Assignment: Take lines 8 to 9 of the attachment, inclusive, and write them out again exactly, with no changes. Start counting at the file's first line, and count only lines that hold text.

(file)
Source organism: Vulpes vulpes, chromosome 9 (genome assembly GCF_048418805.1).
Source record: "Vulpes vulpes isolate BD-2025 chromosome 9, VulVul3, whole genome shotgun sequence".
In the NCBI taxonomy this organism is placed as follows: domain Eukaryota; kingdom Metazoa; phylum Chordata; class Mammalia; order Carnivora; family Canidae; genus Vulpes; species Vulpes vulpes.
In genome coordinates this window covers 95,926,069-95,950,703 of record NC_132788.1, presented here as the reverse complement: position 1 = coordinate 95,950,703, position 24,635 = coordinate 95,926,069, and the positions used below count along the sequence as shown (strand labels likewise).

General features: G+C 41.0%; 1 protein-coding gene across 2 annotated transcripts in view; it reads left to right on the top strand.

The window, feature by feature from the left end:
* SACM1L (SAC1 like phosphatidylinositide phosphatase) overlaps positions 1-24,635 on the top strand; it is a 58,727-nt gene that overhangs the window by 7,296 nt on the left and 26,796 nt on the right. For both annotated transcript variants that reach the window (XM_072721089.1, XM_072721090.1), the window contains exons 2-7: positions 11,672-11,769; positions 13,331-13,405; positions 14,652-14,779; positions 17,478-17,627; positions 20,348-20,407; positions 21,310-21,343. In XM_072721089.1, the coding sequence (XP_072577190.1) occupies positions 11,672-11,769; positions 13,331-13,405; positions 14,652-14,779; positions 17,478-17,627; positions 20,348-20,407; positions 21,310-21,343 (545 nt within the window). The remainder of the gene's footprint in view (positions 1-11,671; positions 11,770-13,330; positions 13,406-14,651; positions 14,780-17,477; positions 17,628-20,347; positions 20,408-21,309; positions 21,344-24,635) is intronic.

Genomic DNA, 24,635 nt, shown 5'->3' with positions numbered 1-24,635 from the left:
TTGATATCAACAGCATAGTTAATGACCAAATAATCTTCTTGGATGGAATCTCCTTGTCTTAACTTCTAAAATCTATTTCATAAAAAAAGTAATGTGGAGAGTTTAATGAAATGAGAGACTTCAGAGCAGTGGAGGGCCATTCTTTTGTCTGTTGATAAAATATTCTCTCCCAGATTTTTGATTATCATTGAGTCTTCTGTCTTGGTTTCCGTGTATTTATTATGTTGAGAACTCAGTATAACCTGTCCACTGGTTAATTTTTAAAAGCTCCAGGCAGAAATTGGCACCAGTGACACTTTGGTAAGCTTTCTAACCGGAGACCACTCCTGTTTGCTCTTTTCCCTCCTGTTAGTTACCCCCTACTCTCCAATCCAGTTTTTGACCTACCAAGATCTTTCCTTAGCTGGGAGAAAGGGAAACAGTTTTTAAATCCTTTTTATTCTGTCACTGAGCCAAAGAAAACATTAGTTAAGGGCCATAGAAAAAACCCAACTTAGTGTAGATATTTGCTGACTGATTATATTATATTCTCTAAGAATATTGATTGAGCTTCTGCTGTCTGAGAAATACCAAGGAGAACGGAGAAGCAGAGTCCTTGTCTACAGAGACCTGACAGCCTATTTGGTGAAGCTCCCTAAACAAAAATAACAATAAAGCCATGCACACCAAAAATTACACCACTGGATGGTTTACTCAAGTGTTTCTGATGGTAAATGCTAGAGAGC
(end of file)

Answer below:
Genomic DNA, 24,635 nt, shown 5'->3' with positions numbered 1-24,635 from the left:
TTGATATCAACAGCATAGTTAATGACCAAATAATCTTCTTGGATGGAATCTCCTTGTCTTAACTTCTAAAATCTATTTCATAAAAAAAGTAATGTGGAGAGTTTAATGAAATGAGAGACTTCAGAGCAGTGGAGGGCCATTCTTTTGTCTGTTGATAAAATATTCTCTCCCAGATTTTTGATTATCATTGAGTCTTCTGTCTTGGTTTCCGTGTATTTATTATGTTGAGAACTCAGTATAACCTGTCCACTGGTTAATTTTTAAAAGCTCCAGGCAGAAATTGGCACCAGTGACACTTTGGTAAGCTTTCTAACCGGAGACCACTCCTGTTTGCTCTTTTCCCTCCTGTTAGTTACCCCCTACTCTCCAATCCAGTTTTTGACCTACCAAGATCTTTCCTTAGCTGGGAGAAAGGGAAACAGTTTTTAAATCCTTTTTATTCTGTCACTGAGCCAAAGAAAACATTAGTTAAGGGCCATAGAAAAAACCCAACTTAGTGTAGATATTTGCTGACTGATTATATTATATTCTCTAAGAATATTGATTGAGCTTCTGCTGTCTGAGAAATACCAAGGAGAACGGAGAAGCAGAGTCCTTGTCTACAGAGACCTGACAGCCTATTTGGTGAAGCTCCCTAAACAAAAATAACAATAAAGCCATGCACACCAAAAATTACACCACTGGATGGTTTACTCAAGTGTTTCTGATGGTAAATGCTAGAGAGC